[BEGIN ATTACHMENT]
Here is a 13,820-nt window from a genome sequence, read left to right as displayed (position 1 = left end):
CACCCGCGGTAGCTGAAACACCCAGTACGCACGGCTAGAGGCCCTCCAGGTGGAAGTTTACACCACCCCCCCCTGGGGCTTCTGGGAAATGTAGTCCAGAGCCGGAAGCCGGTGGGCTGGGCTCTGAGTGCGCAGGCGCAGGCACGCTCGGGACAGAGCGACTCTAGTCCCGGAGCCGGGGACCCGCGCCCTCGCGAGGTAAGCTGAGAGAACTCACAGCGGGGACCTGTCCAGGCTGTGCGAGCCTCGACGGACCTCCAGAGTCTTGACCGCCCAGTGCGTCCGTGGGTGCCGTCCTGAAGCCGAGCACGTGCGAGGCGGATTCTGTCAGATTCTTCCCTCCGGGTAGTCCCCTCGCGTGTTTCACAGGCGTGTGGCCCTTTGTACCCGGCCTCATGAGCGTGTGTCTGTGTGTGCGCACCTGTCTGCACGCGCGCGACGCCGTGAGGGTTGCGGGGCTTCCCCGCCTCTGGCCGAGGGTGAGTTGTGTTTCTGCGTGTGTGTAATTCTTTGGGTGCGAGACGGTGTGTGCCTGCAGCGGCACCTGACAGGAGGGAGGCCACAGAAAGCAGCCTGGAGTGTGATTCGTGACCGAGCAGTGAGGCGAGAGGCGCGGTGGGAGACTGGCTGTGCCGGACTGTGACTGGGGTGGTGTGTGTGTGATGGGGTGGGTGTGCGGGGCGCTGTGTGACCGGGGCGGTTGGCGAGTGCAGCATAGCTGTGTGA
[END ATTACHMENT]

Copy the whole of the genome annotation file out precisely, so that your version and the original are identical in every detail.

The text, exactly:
Here is a 13,820-nt window from a genome sequence, read left to right as displayed (position 1 = left end):
CACCCGCGGTAGCTGAAACACCCAGTACGCACGGCTAGAGGCCCTCCAGGTGGAAGTTTACACCACCCCCCCCTGGGGCTTCTGGGAAATGTAGTCCAGAGCCGGAAGCCGGTGGGCTGGGCTCTGAGTGCGCAGGCGCAGGCACGCTCGGGACAGAGCGACTCTAGTCCCGGAGCCGGGGACCCGCGCCCTCGCGAGGTAAGCTGAGAGAACTCACAGCGGGGACCTGTCCAGGCTGTGCGAGCCTCGACGGACCTCCAGAGTCTTGACCGCCCAGTGCGTCCGTGGGTGCCGTCCTGAAGCCGAGCACGTGCGAGGCGGATTCTGTCAGATTCTTCCCTCCGGGTAGTCCCCTCGCGTGTTTCACAGGCGTGTGGCCCTTTGTACCCGGCCTCATGAGCGTGTGTCTGTGTGTGCGCACCTGTCTGCACGCGCGCGACGCCGTGAGGGTTGCGGGGCTTCCCCGCCTCTGGCCGAGGGTGAGTTGTGTTTCTGCGTGTGTGTAATTCTTTGGGTGCGAGACGGTGTGTGCCTGCAGCGGCACCTGACAGGAGGGAGGCCACAGAAAGCAGCCTGGAGTGTGATTCGTGACCGAGCAGTGAGGCGAGAGGCGCGGTGGGAGACTGGCTGTGCCGGACTGTGACTGGGGTGGTGTGTGTGTGATGGGGTGGGTGTGCGGGGCGCTGTGTGACCGGGGCGGTTGGCGAGTGCAGCATAGCTGTGTGA